Tuesday, June 14, 2011
FBI gives itself more powers for incidental surveillance
Many major news organizations are reporting that the F.B.I. is giving its agents new powers to browse databases (or personal websites and social networking feeds) and even go through trash of parties that have somehow attracted their attention. Charlie Savage has a typical detailed story in the New York Times Monday (paywall subscription needed) here.
It’s hard to say what significance this could have for “ordinary people”, even activists. Probably not much. Although I could cross-relate this to the way the FCPS school system behaved when it apparently found something authored by me online that scared it back in 2005 (explained here July 27, 2007). I’m sure we’ll hear a lot about this soon. The ACLU has a blog entry June 13 “FBI lowers the surveillance bar again” here. The ACLU is also lobbying heavily against a worldwide war bill today (my International Issues blog, today).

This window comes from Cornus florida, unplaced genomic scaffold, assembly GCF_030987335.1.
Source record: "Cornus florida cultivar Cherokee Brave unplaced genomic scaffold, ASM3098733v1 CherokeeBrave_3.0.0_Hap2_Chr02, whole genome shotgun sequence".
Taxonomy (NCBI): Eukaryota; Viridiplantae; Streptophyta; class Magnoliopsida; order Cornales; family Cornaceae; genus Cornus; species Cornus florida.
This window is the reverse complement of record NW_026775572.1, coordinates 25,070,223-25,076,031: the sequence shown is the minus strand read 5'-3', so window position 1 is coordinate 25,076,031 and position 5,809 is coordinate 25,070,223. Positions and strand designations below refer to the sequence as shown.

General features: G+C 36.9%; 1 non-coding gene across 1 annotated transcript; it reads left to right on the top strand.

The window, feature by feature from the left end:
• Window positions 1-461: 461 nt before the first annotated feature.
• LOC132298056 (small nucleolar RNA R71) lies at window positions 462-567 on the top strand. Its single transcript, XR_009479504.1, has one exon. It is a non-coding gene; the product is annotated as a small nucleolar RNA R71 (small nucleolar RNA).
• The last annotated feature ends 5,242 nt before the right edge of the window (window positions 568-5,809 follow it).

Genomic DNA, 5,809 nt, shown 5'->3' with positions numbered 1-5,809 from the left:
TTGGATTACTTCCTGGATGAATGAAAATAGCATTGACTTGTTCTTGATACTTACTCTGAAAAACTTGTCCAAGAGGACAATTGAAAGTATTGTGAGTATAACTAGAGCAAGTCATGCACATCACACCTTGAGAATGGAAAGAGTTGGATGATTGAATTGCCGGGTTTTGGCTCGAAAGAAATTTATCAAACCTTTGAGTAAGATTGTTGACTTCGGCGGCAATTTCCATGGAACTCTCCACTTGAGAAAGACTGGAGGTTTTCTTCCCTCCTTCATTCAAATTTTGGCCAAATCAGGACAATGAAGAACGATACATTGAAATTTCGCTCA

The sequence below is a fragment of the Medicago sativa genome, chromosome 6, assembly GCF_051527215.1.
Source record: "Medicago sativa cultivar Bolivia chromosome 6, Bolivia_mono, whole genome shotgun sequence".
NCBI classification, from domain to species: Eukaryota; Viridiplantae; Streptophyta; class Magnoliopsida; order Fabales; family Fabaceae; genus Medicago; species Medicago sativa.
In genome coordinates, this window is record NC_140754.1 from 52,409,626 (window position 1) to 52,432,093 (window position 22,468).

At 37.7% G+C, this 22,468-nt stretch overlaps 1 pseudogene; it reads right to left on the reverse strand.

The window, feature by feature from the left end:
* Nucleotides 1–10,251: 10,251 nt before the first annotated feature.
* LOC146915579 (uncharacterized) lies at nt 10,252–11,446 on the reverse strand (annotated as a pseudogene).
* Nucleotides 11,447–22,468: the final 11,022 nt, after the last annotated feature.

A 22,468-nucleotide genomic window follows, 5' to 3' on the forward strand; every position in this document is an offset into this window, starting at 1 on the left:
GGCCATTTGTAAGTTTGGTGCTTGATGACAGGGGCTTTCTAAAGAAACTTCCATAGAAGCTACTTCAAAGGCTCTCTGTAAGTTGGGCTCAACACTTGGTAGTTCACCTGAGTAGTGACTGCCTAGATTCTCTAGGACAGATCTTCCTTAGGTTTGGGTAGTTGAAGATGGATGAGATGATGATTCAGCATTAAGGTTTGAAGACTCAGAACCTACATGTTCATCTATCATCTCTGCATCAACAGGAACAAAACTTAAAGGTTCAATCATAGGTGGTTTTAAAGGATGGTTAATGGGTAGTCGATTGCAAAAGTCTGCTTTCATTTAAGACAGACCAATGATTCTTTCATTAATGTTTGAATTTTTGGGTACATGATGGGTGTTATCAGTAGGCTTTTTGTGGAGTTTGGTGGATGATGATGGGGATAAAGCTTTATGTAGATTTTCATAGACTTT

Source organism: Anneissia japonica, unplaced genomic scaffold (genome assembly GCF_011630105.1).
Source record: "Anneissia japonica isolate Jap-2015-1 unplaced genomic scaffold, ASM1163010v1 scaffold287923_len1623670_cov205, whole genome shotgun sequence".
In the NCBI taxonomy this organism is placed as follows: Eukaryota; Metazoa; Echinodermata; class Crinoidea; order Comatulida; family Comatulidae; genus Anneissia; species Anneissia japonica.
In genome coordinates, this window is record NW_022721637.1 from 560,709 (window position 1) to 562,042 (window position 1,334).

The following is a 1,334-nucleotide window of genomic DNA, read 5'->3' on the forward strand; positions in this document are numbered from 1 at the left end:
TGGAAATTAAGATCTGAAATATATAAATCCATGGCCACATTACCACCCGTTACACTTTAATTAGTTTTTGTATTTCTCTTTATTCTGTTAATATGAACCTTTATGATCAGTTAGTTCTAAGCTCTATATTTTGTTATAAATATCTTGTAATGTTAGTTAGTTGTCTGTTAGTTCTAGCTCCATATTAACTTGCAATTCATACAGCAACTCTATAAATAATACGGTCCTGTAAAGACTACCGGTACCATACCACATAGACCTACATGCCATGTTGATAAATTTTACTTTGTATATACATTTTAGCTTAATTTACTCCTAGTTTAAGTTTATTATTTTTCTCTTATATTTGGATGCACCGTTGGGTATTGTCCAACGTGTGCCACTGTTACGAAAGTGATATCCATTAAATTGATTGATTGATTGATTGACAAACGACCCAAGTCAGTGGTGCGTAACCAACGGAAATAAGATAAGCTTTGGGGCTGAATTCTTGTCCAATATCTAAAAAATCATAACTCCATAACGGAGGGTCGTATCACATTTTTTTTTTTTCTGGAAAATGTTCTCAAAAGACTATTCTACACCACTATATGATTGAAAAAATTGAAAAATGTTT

I suppose in my old “coming of age” days that the FBI looked in on the People’s Party of New Jersey (1972, maybe a problem), and later the Ninth Street Center (around 1974, no conceivable problem). They could drop in with hippie disguise and no one would know (except for quietude and awkward body language). David Mixner (a Clinton supporter in the 1990s) reported in his book “Stranger Among Friends” how the FBI set him up for anti-gay spying in 1969.
In fact, The Washington Post has a front page story by Peter Wallsten on an FBI terrorism probe in Illinois that some think target Obama’s former opponents, here.
Nothing real obvious about this in The Washington Times yet, but I would expect to see it reported there.